As for the cameras, things could have been better. UMI does not say much about the sensors in its spec sheet. It merely states that the front-facing 5-megapixel shooter has an f2.2 lens, and that’s it. We don’t know what sort of sensor is in either camera.
The main camera delivers below average results. We suspect it doesn’t have a very fast aperture, so low-light shots can be troublesome, but the focus issues will soon make you forget about the aperture.
The camera seems to have trouble focusing in certain situations, namely when you need infinite focus, which we found quite odd. HDR helps, but it does not fix the focus issue, and generates a bit of ghosting as well.
Indoors, the situation is somewhat better, as the camera focuses well and produces decent snaps.
As our 100% crops in daylight and under incandescent light prove, the camera can do a good job. The colours are good, and a lot of detail is preserved even at night.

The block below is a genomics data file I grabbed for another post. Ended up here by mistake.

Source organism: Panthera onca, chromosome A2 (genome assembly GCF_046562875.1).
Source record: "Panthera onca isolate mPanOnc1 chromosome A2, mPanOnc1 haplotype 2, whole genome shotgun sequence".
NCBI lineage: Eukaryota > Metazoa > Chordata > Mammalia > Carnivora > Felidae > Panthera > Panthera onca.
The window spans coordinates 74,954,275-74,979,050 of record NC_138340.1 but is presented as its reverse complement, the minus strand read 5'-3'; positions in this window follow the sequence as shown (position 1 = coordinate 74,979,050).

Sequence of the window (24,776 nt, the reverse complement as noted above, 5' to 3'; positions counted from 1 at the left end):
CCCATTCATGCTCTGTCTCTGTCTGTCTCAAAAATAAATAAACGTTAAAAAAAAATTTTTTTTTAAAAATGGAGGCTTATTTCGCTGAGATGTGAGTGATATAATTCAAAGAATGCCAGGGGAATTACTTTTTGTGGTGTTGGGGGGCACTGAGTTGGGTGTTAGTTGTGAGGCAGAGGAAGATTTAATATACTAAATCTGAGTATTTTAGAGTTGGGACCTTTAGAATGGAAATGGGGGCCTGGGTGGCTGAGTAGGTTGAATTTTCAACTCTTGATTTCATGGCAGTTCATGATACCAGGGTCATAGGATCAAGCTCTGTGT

However, the camera is let down by the quirky focus outdoors. Compared to other Chinese phones with 13-megapixel cameras we had a chance to test, the UMI falls short.
The camera app UI is quick and easy to understand, no complaints there.
OS, UI and Everyday Use
UMI’s idea of shipping pre-rooted phones isn’t new, and it’s Rootjoy software is supposed to allow users to easily go back and forth between different ROMs. Don’t like the look of stock Android? You can make your phone look like a Meizu, HTC or Xiaomi, no problem.